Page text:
For purposes of determining the annual benefit, the donor (the Revocable Trust) is deemed to make a gift of the economic benefit less any consideration the non-owner (the Dynasty Trusts) paid for that benefit, pursuant to Treasury Regulation Section 1.61-22(d)(1). The economic benefit provided under a split-dollar arrangement is equal to the sum of (i) the cost of current life insurance protection, (ii) the amount of cash value to which the non-owner has current access during the year, and (iii) any economic benefits not otherwise described that are provided to the non-owner, pursuant to Treasury Regulation Section 1.61-22(d)(2).
The IRS asserted that the Dynasty Trust maintained a right to the cash value, as the terms of the Revocable Trust passed the interests in the cash value of the policies to the Dynasty Trusts or directly to the sons. The Tax Court disagreed, as the Dynasty Trusts had no right to the cash value during Mrs. Morrissette's life; furthermore the Tax Court found, that particular benefit was not provided to the Dynasty Trust under the split-dollar arrangement, and therefore should not be considered in the analysis of the benefit provided.
The Tax Court went on to reason that no additional economic benefit was provided to the Dynasty Trusts as the contract rights the Revocable Trust obtained in exchange for its contributions provided the Revocable Trust sole access to the cash surrender value. Further, due to the type of policy purchased there was no requirement for the Dynasty Trusts to make payments to maintain coverage, and therefore the initial premium payment did not provide a future benefit, beyond the current insurance coverage.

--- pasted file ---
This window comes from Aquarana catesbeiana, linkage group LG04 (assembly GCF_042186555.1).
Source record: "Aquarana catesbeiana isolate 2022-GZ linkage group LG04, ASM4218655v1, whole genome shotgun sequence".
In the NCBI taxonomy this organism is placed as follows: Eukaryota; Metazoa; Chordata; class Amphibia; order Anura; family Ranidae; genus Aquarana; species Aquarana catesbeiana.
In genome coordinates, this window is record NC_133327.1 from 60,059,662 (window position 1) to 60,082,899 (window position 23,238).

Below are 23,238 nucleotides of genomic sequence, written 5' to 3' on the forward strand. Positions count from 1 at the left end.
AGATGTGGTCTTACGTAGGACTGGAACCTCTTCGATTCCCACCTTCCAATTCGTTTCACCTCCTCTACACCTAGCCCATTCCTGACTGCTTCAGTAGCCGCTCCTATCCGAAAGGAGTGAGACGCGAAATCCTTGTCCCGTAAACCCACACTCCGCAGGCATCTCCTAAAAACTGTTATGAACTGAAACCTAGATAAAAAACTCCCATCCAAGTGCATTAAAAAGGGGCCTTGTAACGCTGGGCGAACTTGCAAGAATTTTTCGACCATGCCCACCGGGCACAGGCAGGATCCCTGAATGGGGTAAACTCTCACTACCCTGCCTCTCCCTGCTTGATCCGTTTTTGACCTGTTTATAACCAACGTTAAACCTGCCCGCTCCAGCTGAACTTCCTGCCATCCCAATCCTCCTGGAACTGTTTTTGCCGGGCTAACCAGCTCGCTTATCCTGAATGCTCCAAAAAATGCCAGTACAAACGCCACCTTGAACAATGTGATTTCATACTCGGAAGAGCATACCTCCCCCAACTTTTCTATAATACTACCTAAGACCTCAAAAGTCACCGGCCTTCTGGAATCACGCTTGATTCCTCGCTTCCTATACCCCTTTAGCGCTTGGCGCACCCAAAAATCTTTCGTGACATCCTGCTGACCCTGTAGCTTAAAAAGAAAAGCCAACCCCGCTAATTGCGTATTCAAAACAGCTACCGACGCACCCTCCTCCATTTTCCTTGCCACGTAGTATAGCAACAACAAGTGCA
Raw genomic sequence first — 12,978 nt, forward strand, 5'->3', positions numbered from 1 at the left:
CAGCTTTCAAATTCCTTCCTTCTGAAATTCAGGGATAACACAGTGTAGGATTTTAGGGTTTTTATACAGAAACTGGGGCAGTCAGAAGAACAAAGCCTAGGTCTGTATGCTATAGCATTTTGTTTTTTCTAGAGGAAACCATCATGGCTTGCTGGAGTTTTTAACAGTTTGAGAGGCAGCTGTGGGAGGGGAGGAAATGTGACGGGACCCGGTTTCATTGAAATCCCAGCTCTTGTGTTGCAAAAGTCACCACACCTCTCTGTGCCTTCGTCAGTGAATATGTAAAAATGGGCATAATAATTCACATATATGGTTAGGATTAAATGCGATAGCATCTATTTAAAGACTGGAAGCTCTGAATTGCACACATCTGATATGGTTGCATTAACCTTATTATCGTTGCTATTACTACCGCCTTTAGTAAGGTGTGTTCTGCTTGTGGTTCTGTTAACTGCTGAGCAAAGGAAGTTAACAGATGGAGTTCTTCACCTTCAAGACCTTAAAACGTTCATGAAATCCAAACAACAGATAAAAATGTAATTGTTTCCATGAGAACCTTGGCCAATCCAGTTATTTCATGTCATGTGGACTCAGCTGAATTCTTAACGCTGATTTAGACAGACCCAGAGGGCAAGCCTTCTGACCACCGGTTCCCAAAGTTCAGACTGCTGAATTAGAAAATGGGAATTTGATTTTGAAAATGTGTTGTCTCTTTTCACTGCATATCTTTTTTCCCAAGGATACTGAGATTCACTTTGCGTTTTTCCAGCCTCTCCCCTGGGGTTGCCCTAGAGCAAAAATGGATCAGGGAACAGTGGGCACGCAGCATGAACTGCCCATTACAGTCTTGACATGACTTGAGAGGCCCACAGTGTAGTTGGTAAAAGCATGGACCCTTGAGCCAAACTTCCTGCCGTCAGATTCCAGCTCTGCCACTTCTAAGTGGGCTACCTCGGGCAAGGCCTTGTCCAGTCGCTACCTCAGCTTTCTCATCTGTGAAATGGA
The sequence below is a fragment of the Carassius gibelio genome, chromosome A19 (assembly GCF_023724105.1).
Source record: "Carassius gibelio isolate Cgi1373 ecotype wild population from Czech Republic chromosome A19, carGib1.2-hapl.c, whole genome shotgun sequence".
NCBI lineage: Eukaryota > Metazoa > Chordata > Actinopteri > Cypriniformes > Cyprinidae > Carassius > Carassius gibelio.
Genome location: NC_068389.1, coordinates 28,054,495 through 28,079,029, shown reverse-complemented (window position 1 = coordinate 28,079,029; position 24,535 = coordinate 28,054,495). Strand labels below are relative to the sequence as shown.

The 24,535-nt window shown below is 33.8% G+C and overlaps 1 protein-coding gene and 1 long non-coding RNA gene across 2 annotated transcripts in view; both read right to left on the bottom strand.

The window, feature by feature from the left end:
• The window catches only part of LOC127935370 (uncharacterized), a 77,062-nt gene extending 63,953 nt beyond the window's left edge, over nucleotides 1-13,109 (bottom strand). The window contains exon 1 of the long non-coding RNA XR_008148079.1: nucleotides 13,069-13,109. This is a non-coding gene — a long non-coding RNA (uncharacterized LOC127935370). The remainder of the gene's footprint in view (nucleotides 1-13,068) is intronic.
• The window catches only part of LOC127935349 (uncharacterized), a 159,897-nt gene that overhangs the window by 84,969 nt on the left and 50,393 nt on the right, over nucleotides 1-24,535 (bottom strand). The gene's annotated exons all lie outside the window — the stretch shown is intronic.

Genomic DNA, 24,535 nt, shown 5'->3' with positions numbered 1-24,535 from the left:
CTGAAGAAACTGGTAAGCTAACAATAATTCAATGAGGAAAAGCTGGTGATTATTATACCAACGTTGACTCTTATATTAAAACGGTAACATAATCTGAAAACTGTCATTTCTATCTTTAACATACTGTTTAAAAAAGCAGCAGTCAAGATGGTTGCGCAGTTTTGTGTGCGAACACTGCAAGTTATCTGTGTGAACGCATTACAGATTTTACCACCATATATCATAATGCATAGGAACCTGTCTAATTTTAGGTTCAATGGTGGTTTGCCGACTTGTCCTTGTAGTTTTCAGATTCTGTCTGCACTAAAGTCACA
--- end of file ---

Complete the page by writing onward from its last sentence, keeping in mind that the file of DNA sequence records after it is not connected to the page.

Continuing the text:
The Morrissette decision removes doubt as to the applicability of the Economic Benefit Regime in a properly structured split-dollar life insurance arrangement. The result unlocks a powerful estate planning tool and provides clarity on the gift tax treatment, which should increase use of intergenerational life insurance planning now that there is certainty as to the tax treatment (assuming the transaction is structured strictly in accordance with the Treasury Regulations).
While the valuation of the contract rights created by split-dollar arrangements in the hands of the estate is still undecided, the Morrissette case illustrates that significant benefits can be conferred and transfer taxes can be reduced through use of a split-dollar arrangement.